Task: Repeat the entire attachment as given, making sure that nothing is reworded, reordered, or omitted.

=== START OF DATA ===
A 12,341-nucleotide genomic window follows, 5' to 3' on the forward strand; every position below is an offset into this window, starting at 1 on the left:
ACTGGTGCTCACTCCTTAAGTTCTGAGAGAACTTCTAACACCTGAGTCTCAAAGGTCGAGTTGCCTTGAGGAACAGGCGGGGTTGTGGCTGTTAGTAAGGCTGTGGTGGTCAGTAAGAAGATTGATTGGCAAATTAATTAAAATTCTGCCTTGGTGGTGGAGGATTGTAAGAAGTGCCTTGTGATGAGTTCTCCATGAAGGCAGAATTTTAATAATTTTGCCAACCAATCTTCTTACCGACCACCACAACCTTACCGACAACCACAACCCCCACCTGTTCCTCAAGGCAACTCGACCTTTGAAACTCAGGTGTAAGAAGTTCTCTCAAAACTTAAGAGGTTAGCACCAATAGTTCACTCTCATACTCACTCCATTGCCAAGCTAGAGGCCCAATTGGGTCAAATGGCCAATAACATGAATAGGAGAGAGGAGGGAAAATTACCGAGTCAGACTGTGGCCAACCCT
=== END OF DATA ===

A 12,341-nucleotide genomic window follows, 5' to 3' on the forward strand; every position below is an offset into this window, starting at 1 on the left:
ACTGGTGCTCACTCCTTAAGTTCTGAGAGAACTTCTAACACCTGAGTCTCAAAGGTCGAGTTGCCTTGAGGAACAGGCGGGGTTGTGGCTGTTAGTAAGGCTGTGGTGGTCAGTAAGAAGATTGATTGGCAAATTAATTAAAATTCTGCCTTGGTGGTGGAGGATTGTAAGAAGTGCCTTGTGATGAGTTCTCCATGAAGGCAGAATTTTAATAATTTTGCCAACCAATCTTCTTACCGACCACCACAACCTTACCGACAACCACAACCCCCACCTGTTCCTCAAGGCAACTCGACCTTTGAAACTCAGGTGTAAGAAGTTCTCTCAAAACTTAAGAGGTTAGCACCAATAGTTCACTCTCATACTCACTCCATTGCCAAGCTAGAGGCCCAATTGGGTCAAATGGCCAATAACATGAATAGGAGAGAGGAGGGAAAATTACCGAGTCAGACTGTGGCCAACCCT